In London in September or October 2004 this writer spoke on the panel, "Alliances We Need to Fight Racism" at the European Social Forum (Malmo, Sweden Sept. 2008). I participated as a member of the network Alliance of People of African Descent in Europe. Now, veteran Florida Member of Congress Alcee Hastings, who is Black American (and certainly likely, as most Black Americans are, a Euro descendant himself), has announced a hearing by the Commission on Security and Cooperation in Europe, or CSCE, a commission of the U.S. Congress. Mr. Hastings is CSCE chair. "The State of (In)visible Black Europe: Race, Rights, and Politics" will be held Tuesday, 29 April, at 10AM in Rayburn House Office Building. "The hearing will focus on the challenges and opportunities faced by the more than 5 million members of Europe's Black population amidst reported increases in hate crimes and discrimination, anti-immigration and national identity debates, and growing security concerns. The impact of recently introduced anti-discrimination laws and diversity initiatives aimed at ensuring and protecting equal rights for a population many do not know exists will also be discussed. ..." Invited participants are Dr. Philomena Essedof Antioch University, author of the book, Everyday Racism: Reports from Women of Two Cultures (1990), and member of Netherlands' Equal Treatment Commission; (UK) Guardian newspaper columnist Gary Younge; Joe Frans, vice chair of the UN Working Group on People of African Descent and former member of Swedish Parliament; Dr. Allison Blakely, Afro-European author and historian at Boston University; Dr. Clarence Lusane, international race politics author and faculty member at American University; and Afro-German actor Boris Kodjoe. Logically, Marian's Blog is very interested in this hearing and its outcomes. One hard look at the disenfranchised, excluded political condition of the people of the city of majority-Black Washington, DC, with NO VOTE in the very same U.S. Senate and House of Representatives where this hearing's being held, reveals a painful irony. Europe isn't the only place where Black people are ignored, disempowered, and treated as invisible.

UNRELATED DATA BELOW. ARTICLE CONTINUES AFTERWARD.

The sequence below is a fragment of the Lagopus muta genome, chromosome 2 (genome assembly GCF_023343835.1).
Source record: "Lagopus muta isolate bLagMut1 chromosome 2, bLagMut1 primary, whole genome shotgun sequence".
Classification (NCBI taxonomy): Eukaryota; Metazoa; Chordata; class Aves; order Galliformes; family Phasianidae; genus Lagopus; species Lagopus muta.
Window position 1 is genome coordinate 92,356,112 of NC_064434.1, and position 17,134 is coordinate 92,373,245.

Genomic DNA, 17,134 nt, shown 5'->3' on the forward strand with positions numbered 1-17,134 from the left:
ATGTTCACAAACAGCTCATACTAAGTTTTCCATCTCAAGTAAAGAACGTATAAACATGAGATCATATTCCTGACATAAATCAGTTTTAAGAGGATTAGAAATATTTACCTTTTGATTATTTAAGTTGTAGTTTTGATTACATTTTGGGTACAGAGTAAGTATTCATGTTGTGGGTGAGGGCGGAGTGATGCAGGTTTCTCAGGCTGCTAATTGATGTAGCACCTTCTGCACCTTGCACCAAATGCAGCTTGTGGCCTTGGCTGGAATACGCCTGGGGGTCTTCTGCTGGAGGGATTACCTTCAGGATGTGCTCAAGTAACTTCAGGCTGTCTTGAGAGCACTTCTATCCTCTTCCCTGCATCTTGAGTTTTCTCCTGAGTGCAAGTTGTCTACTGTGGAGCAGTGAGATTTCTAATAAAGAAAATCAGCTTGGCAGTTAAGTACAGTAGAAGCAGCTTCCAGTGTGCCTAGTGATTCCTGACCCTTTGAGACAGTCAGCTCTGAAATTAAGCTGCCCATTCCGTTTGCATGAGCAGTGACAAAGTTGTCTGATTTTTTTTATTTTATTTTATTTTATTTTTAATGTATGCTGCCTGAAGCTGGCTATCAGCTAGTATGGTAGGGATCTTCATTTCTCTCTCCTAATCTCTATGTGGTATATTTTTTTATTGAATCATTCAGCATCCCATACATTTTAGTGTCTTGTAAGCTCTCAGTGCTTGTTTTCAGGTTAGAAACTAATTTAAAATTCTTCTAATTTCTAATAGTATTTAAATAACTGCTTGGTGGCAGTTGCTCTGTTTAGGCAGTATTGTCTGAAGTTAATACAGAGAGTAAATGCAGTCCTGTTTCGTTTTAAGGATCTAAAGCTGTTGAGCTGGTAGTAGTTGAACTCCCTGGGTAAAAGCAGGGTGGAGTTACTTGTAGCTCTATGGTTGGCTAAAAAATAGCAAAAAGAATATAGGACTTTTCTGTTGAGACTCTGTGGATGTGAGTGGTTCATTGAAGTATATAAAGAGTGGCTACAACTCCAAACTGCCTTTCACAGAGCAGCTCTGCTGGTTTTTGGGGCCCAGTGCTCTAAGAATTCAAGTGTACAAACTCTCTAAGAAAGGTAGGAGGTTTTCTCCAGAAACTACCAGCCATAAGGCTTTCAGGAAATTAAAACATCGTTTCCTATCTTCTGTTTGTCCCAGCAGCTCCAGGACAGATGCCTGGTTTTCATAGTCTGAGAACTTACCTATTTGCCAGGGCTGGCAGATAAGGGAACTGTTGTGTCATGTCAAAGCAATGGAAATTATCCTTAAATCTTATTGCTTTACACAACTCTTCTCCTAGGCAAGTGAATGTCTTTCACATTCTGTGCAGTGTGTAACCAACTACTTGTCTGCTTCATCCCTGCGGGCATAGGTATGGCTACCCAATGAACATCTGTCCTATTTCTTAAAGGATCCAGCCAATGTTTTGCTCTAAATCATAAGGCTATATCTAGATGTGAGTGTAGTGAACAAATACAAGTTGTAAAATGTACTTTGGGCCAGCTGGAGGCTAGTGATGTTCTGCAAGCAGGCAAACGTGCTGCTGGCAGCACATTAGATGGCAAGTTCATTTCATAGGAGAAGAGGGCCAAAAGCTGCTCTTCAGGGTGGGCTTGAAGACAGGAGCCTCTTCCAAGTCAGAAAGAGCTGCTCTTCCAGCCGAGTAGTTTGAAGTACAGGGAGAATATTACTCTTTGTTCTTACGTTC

Since his accession to the French presidency, I seem to have lost track of the times when to hear Nicolas Sarkozy speak is to re-affirm that truth indeed is stranger than fiction. It's likely that for most of his listeners who were present on 26 July 2007, in an auditorium of Senegal's Cheikh Anta Diop University in Dakar, this was another one of those days.